In Fig. 4 we show in more detail the contribution of the bias and the variance to the probability of error. The upper bounds for the probability of error for RIC and \(I_F\) are respectively:
$$\begin{aligned} U(\text{ RIC })&= \frac{\text{ Var }(\text{ RIC }_s) + \text{ Var }(\text{ RIC }_w)}{\text{ Var }(\text{ RIC }_s) + \text{ Var }(\text{ RIC }_w) + \Big (\mathcal {I}_s - \mathcal {I}_w - \big ( \text{ bias }(\text{ RIC }_s) - \text{ bias }(\text{ RIC }_w) \big ) \Big )^2} \\ U(I_F)&= \frac{\text{ Var }(I_{F,s}) + \text{ Var }(I_{F,w})}{\text{ Var }(I_{F,s}) + \text{ Var }(I_{F,w}) + \Big (\mathcal {I}_s - \mathcal {I}_w - \big ( \text{ bias }(I_{F,s}) - \text{ bias }(I_{F,w}) \big ) \Big )^2} \end{aligned}$$
Figure 4 shows also the behaviour of the upper bound at the variation of K term by term. The bias difference for RIC as an estimator of mutual information \(\mathcal {I}\) is a bit bigger than the bias difference for \(I_F\). Nonetheless, the probability of error decreases mainly because of the variance decrease of RIC.
Fig. 4

Probability of error in identifying the strong relationship. RIC’s probability is smaller due to its small variance. a Probability of error and upper bound, b terms of the upper bound

Moreover, when the dependency measure with a systematic bias is used for ranking relationships, we can still show that reducing the estimator variance plays an important role.

Corollary 1

When ranking m relationships according to the true ranking \(\phi _1> \phi _2> \cdots > \phi _m\), the probability \(P(\hat{\phi }_1> \hat{\phi }_2> \cdots > \hat{\phi }_m)\) of accurately obtaining the correct ranking using the estimators \(\hat{\phi }_i, i=1,\ldots ,m\) is bounded below by:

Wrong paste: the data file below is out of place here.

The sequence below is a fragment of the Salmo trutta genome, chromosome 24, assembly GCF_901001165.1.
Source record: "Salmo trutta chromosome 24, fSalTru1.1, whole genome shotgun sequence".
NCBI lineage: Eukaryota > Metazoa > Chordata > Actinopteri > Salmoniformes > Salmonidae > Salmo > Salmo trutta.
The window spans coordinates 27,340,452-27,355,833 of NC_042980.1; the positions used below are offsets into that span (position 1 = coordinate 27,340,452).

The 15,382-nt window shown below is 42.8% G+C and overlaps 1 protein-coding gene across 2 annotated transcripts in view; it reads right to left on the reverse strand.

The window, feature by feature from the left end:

$$\begin{aligned} 1 - \sum _{i=1}^{m-1} \frac{\text{ Var }(\hat{\phi }_{i+1}) + \text{ Var }(\hat{\phi }_i)}{\text{ Var }(\hat{\phi }_{i+1}) + \text{ Var }(\hat{\phi }_i) + \Big (\phi _{i+1} - \phi _i - \big ( \text{ bias }(\hat{\phi }_{i+1}) - \text{ bias }(\hat{\phi }_i) \big ) \Big )^2} \end{aligned}$$
if \(E[\hat{\phi }_{i+1}] > E[\hat{\phi }_i]\) or equivalently if \( \phi _{i+1} - \phi _i > \text{ bias }(\hat{\phi }_{i+1}) - \text{ bias }(\hat{\phi }_i) \ \forall i=1\ldots m-1\).

Proof

Let \(\mathcal {E}_i = \{ \hat{\phi }_{i+1} > \hat{\phi }_i\}\) be an event then:
$$\begin{aligned} P(\hat{\phi }_1> \hat{\phi }_2> \cdots > \hat{\phi }_m)&= P(\mathcal {E}_1 \cap \mathcal {E}_2 \cap \cdots \cap \mathcal {E}_{m-1}) = 1 - P(\mathcal {E}_1^c \cup \mathcal {E}_2^c \cup \cdots \cup \mathcal {E}^c_{m-1}) \\&\ge 1 - \sum _{i=1}^{m-1} P(\mathcal {E}_i^c) \end{aligned}$$
where \(\mathcal {E}_i^c\) is the complementary event to \(\mathcal {E}_i\): \(\mathcal {E}_i^c = \{ \hat{\phi }_{i+1} \le \hat{\phi }_i\}\). The corollary follows using the upper bound for \(P(\mathcal {E}_i^c)\) proved in Theorem 3:
$$\begin{aligned} P(\mathcal {E}_i^c) \le \frac{\text{ Var }(\hat{\phi }_{i+1}) + \text{ Var }(\hat{\phi }_i)}{\text{ Var }(\hat{\phi }_{i+1}) + \text{ Var }(\hat{\phi }_i) + \Big (\phi _{i+1} - \phi _i - \big ( \text{ bias }(\hat{\phi }_{i+1}) - \text{ bias }(\hat{\phi }_i) \big ) \Big )^2} \quad \end{aligned}$$
\(\square \)

As we empirically demonstrated above for the grid estimator of mutual information, \(\text{ bias }(\hat{\phi }_{i+1}) - \text{ bias }(\hat{\phi }_i) \) tends to be small if there is some systematic bias component, and thus a small variance is the main contributor to the accuracy.

Remark about boostrapping It is also natural to consider whether using bootstrapping improves the discrimination performance of a statistic by decreasing the variance. When bootstrapping, the statistic is actually estimated on around 63% of the samples and this decreases the discrimination ability of each measure. Similarly, sampling without replacement of a smaller number of points and averaging across different estimation of a measure is not expected to perform well. The best way to decrease the variance is thus to inject randomness in the estimator itself. This is the rationale for RIC. We achieve this goal by using a strong measure such as mutual information and injects randomness in its estimation in order to decrease the global variance.